On our recent trip to the Gulf Islands of British Columbia, we enjoyed a variety of beautiful beaches. The geological history of the Gulf Islands includes a huge river delta that formed during the melting of the last ice age. As the glaciers melted, rocks and silt from the mountains were deposited into the river and the surrounding delta. The result now is beaches with beautiful sandstone formations. Water carves away the softer sandstone, leaving lovely shapes and exposing all manner of rocks and stones carried by the glacier, deposited in the old delta. Some of my favorite beaches sport ‘river stones’ carried from far away in prehistory.
This year we were able to visit islands we’d never been to before. I thought beaches couldn’t get much better than Cabbage Island, on the Strait of Georgia. But I was wrong! We traveled up to Thetis and Penelakut (Kuper) Islands, finding the same beautiful sandstone. Our Gulf Islands route included D’arcy Island, Portland Island, Salt Spring Island, Thetis and Penelakut Islands, De Courcy Island and Saturna Island. The forces of nature that formed Cabbage Island were evident at several of the places we stopped.
The ‘discovery’ of Penelakut Island added a new ‘favorite’ to our list of places. We anchored off the west coast of that island and enjoyed beautiful views, warm (ish) water, and sandstone beaches.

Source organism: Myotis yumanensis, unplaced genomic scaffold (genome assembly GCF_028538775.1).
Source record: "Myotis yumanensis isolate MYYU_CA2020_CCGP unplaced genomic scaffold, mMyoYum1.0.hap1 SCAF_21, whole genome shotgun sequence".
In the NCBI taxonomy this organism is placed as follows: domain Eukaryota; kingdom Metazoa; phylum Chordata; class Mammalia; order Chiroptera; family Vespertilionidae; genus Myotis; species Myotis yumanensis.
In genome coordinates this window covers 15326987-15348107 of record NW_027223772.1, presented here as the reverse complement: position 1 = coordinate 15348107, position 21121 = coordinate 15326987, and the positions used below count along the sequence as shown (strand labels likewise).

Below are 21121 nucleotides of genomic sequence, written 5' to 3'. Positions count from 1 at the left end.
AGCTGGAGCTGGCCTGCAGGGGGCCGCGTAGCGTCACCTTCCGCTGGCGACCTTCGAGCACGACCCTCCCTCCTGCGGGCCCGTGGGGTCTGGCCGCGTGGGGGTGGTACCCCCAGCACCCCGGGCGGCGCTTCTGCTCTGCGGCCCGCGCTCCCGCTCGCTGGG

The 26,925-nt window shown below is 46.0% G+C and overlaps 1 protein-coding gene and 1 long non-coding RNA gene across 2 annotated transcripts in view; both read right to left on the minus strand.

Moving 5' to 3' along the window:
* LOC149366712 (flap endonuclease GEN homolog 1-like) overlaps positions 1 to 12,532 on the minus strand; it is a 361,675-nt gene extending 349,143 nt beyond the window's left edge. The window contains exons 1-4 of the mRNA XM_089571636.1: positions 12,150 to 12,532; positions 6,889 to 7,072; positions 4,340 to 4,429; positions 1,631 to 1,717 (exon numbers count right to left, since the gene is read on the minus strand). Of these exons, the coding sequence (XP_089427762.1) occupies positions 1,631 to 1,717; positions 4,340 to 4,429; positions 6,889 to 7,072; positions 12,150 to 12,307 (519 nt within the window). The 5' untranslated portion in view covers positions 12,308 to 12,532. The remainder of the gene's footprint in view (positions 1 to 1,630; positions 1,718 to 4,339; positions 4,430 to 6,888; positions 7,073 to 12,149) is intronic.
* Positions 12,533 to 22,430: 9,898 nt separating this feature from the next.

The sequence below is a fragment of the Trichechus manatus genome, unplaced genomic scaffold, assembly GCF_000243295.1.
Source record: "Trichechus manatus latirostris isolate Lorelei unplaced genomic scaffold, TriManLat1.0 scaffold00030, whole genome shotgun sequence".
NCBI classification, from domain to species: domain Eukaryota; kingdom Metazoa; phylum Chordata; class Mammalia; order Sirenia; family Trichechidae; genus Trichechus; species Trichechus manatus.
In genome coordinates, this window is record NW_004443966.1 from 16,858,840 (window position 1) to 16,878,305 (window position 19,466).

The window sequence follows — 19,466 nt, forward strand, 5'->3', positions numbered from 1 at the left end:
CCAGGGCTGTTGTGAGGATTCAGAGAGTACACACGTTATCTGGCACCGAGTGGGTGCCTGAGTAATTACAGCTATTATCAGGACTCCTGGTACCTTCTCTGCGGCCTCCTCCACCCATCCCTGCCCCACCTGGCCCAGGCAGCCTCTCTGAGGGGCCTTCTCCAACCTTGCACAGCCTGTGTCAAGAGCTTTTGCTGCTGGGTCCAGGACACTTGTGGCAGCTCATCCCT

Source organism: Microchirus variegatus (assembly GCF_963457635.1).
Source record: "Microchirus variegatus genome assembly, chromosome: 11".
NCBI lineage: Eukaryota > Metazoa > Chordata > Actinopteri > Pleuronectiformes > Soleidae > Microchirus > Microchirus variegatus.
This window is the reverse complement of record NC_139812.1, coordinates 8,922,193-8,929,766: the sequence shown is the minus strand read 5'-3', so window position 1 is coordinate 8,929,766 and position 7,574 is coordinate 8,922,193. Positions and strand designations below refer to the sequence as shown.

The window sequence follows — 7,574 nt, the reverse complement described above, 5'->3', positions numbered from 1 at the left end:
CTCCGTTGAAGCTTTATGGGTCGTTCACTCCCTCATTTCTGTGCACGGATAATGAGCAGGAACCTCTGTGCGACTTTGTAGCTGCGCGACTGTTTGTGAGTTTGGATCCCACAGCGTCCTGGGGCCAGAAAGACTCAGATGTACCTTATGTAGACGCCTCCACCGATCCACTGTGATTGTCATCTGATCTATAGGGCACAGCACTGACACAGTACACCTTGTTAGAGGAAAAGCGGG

After checking into the U.S. at Point Roberts, we crossed the Strait of Georgia again to visit the eastern part of the San Juan Islands, anchoring off the northern coast of Patos Island. Part of the same sandstone formation as Thetis and Penelakut Islands, Patos Island is, in a word, amazing. With the weather mild enough to anchor away from the crowds, I had this beach completely to myself, except for the seal colony.
Because of the glaciers, the beaches are littered with beautiful stones. Nature has polished them. Nothing else is required.
These islands are a pebble collector’s dream. I have all kinds of vessels filled with beautiful pebbles from Northwest beaches. They decorate pretty much all the rooms of our house and my office. I believe Mike was relieved when I returned to the boat with only a handful of special rocks. It could have been a bucket full.